Blog #02
The Politics of Non-Politics: A Look at Minimal Art 

5 Aug 2020

Not too long ago I spent several weeks researching about the 20th century minimalist art movement as part of a research project for my art history class. I took on that topic as both a bit of a joke and a bit of a challenge. I wanted to see if I could bullshit my way through the essay and write 3000 words on Donald Judd’s Untitled (1965)—an artwork consisting of seven grey boxes on a wall. If you think there’s more to the work—there’s not (not physically anyway—ooOO, spooky!)—it’s called minimalism for a reason.

So here I am, sitting on a couch with my cup of coffee, spending hours reading a stack of heavy, hard-covered books (the kind without a cover page, and maybe if you’re lucky it’ll have its title embossed in tiny gold print) about boxes. I had my neon pink post-it notes ready to mark a few pages printed with pictures of boxes that I liked more than the others.

Learning about the minimalist art movement opened my eyes to a whole new perspective on art and politics. The simplicity of the artworks was what made it perplex because minimalists strived to create works that lacked meaning. The movement was a protest against the almost formulaic perception that art had to be a representation of the other. Minimal art occupied an enclosed niche or sphere that was distant from politics and societal climate, so that the artwork was not viewed in relation to its social context and broader culture, but more so in relation to its immediate, physical space. It endeavoured to be direct, straightforward, with no room, or even need, for interpretation.

‘What you see is what you see’- Frank Stella, Minimalist Painter

But if what you see is what you see, then it would mean that my previous paragraph was a waste. It would have been: boxes on a wall—here—end of discussion.

Minimal art was fundamentally contradictory in its nature; as it endeavoured to exist autonomous of politics and culture, this in itself became a politicized concept. Its simplicity in form essentially disapproved two core ideas in art history—that art must be distinguished from reality and that art and beauty, as a unified concept, is closely tied with skill. Judd’s series of rectangular structures (or planes, as Judd refers to them as, because he disapproved of the restricting connotations that were attached to the term sculpture) proved that one, art was reality because his work existed in the same space as the viewer; and two, that art had the plain power of being recognised as its own independent identity, without necessarily, an appreciation for skill. The mechanical production of the work eliminated any trace of artistic individuality.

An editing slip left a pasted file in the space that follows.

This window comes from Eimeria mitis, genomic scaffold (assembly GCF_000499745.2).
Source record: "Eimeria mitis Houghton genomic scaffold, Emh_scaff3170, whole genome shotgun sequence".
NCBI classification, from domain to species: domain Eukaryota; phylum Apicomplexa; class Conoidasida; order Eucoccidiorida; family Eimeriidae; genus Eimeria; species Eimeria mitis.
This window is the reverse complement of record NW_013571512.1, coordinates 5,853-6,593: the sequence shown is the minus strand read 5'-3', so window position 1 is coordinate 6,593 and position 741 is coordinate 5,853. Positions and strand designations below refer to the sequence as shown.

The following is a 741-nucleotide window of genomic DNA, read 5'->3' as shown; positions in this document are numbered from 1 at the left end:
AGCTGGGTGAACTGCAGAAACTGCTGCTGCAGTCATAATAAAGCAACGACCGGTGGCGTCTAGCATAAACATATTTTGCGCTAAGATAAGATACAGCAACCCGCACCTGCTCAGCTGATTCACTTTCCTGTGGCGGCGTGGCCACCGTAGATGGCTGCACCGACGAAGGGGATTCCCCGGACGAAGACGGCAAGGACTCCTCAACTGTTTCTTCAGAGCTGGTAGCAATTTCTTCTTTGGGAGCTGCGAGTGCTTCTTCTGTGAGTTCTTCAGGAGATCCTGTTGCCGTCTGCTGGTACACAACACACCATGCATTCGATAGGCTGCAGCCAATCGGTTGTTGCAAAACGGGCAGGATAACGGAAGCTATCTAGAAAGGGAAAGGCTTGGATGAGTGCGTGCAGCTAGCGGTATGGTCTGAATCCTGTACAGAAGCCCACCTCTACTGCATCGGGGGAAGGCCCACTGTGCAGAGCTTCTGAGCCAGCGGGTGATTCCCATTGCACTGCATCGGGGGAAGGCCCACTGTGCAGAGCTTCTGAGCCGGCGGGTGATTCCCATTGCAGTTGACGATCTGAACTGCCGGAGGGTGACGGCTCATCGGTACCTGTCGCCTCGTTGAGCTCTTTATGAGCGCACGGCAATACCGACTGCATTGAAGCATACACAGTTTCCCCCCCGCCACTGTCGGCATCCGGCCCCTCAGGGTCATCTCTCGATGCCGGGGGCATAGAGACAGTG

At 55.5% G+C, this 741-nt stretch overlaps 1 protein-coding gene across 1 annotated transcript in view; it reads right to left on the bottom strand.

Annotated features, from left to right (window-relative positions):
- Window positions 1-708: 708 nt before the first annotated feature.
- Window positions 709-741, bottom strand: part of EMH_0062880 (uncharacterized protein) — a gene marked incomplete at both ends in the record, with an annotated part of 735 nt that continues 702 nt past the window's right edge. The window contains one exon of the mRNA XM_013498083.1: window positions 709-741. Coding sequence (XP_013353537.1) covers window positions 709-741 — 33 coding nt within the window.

Judd’s three-dimensional work maintained an ambiguity surrounding the purpose of the work; the stack of eight iron boxes essentially had no symbolic denotation. The title of the piece—or rather, the lack thereof— accentuated the notion that any meaningful interpretation of the work was not to be derived from the artist himself, but projected on the work of art by the individual viewer. Sensations imparted from the sculpture was directly based on its visual aesthetic rather that its associations with outside emotions and ideas.

Visual decisions were paramount to the work as well. While ‘what you see is what you see’, what you see was not only a stack of grey boxes. Imagine viewing the work in a white cube space—what you see would have been the grey boxes, maybe your own shadow, the shadow of each box, the tones and shapes of those shadows depending on your spatial relationship to the work, the wall…much more. As central to Minimal art, Judd’s work explored the triangular network of literal relationships that existed to connect physical object, space and man.

This new art sought to stand conspicuously uninvolved from politics and cultural contexts of its time, redirecting the focus back to the tangible characteristics of the work, instead of any implicit, underlying ideologies or abstract philosophies. It rejected the conventions of traditional art.

The movement—or better put—the field or practice of minimal art, to stay true to its depoliticised stance—reconfigured the relationship between physical object and discourse as well as that between object and man. The necessity to connect art and politics simply cannot be eliminated because of the inherent prominence that the cultural form occupies.

The topic of minimal art really stuck with me because of how much understanding the background and the manifesto behind it changed the entire way I looked at minimal artworks. The irony within its vision was especially interesting to me. It encapsulated the blurriness in interpretation that sometimes art can invite, and proved that debate and discussion are embedded within cultural forms. Not only has this widened my perspectives on art and culture, it has also challenged me to rethink my approaches to my own art practices. It has inspired me to incorporate that element of open-endedness to my work as well as to my creative processes as a whole.

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